I will refer you all to Stalla guide page 18-40 which states: “…the intercept of a fundamental model can be interpreted as the risk-free rate (unless the factor sensitivities are standardized, which are discussed below)…”

bpdulog Wrote: ------------------------------------------------------- > I will refer you all to Stalla guide page 18-40 > which states: > > “…the intercept of a fundamental model can be > interpreted as the risk-free rate (unless the > factor sensitivities are standardized, which are > discussed below)…” Fair enough… CFA mock had a question on this topic. They specifically indicated standardized fundamental models… ai = intercept only … no mention of a non-standard model Thing about the CFA mock is, they never expand further than a one direct statement about the correct answer… sucks

Macroeconomic intercept is expected return as computed from the APT Model

Schweser book 5, p186: “The fundamental factor model intercept equals the expected return for stocks with factor sensitivities equal to the market wide averages”.

scarfie1 Wrote: ------------------------------------------------------- > Schweser book 5, p186: “The fundamental factor > model intercept equals the expected return for > stocks with factor sensitivities equal to the > market wide averages”. CFAI, page 431: “In fundamental factor models, the factors are stated as returns rather than return surprises in relation to predicted values, so the do not generally have expected values of zero. This approach changes the interpretation of the intercept, which we no longer interpret as the expected return.”

LOL Scarfie, Tell me you did not just quote the error the original poster was asking a question about. Ps. i’m pretty sure you did, you should look at the errata

Page: 186 - Correction Last line of 2nd paragraph Intercept term(aI): With coefficients that are not standardized, the intercept term in a fundamental factor model is interpreted as the risk-free rate. With standardized coefficients, the intercept term has no interpretation beyond being the intercept of the regression. 4th bullet point Intercept term, 2nd sentence: In contrast, the intercept of a fundamental factor model with standardized sensitivities has no economic interpretation, it is simply the regression intercept necessary to make the asset specific risk of the asset equal to zero. ( Posted: 2010-02-11) to conclude… if coefficients standardized … intercept = no interpretation if coefficients NOT standardized… intercept = risk free rate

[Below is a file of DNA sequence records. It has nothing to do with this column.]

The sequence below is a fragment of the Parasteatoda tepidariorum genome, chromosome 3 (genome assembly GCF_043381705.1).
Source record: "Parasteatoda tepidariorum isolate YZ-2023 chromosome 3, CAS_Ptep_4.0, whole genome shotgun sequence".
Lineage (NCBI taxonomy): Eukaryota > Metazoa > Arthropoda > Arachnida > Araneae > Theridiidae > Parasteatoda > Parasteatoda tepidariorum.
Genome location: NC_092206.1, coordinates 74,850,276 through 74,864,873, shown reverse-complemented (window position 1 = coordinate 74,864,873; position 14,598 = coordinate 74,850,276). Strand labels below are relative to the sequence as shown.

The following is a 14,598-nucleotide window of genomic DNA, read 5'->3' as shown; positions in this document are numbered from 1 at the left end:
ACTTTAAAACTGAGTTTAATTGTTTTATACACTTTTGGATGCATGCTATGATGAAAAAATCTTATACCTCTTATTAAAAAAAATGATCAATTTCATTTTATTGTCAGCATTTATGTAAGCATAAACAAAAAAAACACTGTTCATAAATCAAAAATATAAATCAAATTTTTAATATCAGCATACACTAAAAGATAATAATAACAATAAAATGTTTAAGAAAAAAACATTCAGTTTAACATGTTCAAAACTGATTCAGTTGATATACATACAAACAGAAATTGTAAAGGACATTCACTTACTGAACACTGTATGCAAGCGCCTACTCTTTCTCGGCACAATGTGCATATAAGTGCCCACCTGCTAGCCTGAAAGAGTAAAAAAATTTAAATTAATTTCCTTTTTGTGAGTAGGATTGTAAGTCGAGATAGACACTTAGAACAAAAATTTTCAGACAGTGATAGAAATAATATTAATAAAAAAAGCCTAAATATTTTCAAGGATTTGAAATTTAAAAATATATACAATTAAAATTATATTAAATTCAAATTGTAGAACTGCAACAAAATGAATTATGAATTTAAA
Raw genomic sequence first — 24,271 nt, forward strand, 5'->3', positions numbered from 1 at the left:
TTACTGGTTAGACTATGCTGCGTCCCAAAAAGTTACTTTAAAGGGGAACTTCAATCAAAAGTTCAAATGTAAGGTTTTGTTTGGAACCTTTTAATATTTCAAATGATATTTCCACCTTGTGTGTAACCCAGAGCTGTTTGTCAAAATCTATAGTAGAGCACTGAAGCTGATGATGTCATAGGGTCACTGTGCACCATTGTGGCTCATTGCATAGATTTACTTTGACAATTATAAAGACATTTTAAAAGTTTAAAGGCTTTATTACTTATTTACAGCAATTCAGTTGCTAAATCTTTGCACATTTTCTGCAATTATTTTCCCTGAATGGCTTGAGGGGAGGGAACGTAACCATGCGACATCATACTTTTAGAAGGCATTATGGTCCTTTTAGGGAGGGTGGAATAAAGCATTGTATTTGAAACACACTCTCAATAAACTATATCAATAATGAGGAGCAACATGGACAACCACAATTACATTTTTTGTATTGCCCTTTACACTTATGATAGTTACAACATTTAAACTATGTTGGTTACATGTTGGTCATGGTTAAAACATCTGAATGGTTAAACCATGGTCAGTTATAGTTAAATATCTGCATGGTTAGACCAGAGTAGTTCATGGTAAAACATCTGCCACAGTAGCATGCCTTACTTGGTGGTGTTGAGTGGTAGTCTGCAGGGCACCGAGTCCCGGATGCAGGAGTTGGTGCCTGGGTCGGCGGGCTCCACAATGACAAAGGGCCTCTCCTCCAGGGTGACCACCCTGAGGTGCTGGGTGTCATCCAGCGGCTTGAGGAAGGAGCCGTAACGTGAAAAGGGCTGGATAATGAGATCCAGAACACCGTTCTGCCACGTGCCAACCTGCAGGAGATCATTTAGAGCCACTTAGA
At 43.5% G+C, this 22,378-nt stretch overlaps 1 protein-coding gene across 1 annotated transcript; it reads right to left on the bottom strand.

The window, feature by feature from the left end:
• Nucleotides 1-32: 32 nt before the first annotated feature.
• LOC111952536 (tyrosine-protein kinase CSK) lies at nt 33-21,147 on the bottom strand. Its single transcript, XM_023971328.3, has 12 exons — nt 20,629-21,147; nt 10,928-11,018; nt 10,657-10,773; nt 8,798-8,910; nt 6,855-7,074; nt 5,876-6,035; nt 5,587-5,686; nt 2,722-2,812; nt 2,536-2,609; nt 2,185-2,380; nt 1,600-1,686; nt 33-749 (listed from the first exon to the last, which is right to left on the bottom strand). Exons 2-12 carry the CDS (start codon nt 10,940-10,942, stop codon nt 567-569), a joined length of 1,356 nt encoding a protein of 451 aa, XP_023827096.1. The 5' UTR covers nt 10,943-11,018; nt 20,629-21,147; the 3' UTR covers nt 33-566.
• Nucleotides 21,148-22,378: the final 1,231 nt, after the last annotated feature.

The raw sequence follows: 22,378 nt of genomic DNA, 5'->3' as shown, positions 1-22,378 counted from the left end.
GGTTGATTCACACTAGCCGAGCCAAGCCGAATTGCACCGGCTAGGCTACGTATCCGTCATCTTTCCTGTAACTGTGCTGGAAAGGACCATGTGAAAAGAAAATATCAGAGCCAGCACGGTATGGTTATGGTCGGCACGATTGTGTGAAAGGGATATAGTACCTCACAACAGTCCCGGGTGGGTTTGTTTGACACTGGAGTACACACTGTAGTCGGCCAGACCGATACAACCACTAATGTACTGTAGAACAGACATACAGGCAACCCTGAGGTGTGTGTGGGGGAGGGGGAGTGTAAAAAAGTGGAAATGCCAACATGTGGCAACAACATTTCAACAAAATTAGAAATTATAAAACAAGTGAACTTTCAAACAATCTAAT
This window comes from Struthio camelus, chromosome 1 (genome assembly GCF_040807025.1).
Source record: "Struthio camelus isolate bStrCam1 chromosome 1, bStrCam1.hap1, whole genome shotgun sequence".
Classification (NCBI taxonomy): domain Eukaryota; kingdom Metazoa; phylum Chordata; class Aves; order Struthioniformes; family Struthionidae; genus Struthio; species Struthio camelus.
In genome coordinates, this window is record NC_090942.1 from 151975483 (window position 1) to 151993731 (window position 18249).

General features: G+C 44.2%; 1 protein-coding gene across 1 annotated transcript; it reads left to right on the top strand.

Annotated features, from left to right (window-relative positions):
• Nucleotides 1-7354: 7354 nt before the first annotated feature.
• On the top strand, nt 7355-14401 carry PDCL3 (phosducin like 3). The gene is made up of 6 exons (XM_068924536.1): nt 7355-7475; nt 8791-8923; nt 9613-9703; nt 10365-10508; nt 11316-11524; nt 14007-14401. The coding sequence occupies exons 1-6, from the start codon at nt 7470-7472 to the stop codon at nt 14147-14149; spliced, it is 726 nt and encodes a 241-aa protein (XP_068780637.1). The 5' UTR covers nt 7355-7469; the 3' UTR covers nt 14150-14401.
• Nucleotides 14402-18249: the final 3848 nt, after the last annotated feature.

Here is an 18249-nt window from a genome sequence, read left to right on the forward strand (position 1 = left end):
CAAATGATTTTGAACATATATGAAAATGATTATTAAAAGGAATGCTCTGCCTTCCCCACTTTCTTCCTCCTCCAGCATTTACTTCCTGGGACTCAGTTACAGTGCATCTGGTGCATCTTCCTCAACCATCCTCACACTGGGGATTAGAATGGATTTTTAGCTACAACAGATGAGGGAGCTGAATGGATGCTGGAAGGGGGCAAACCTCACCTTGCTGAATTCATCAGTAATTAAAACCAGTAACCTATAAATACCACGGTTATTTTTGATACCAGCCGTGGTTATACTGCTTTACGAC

What do they mean by standardized? and NOT standardized?

reebs81 Wrote: ------------------------------------------------------- > What do they mean by standardized? and NOT > standardized? Open CFAI PM Book and go to page 431. There is a formula (that we don’t have to remember).

bpdulog Wrote: ------------------------------------------------------- > reebs81 Wrote: > -------------------------------------------------- > ----- > > What do they mean by standardized? and NOT > > standardized? > > > Open CFAI PM Book and go to page 431. There is a > formula (that we don’t have to remember). Thanks. I got it. I would remember it this way. Standardized -> output of a regression.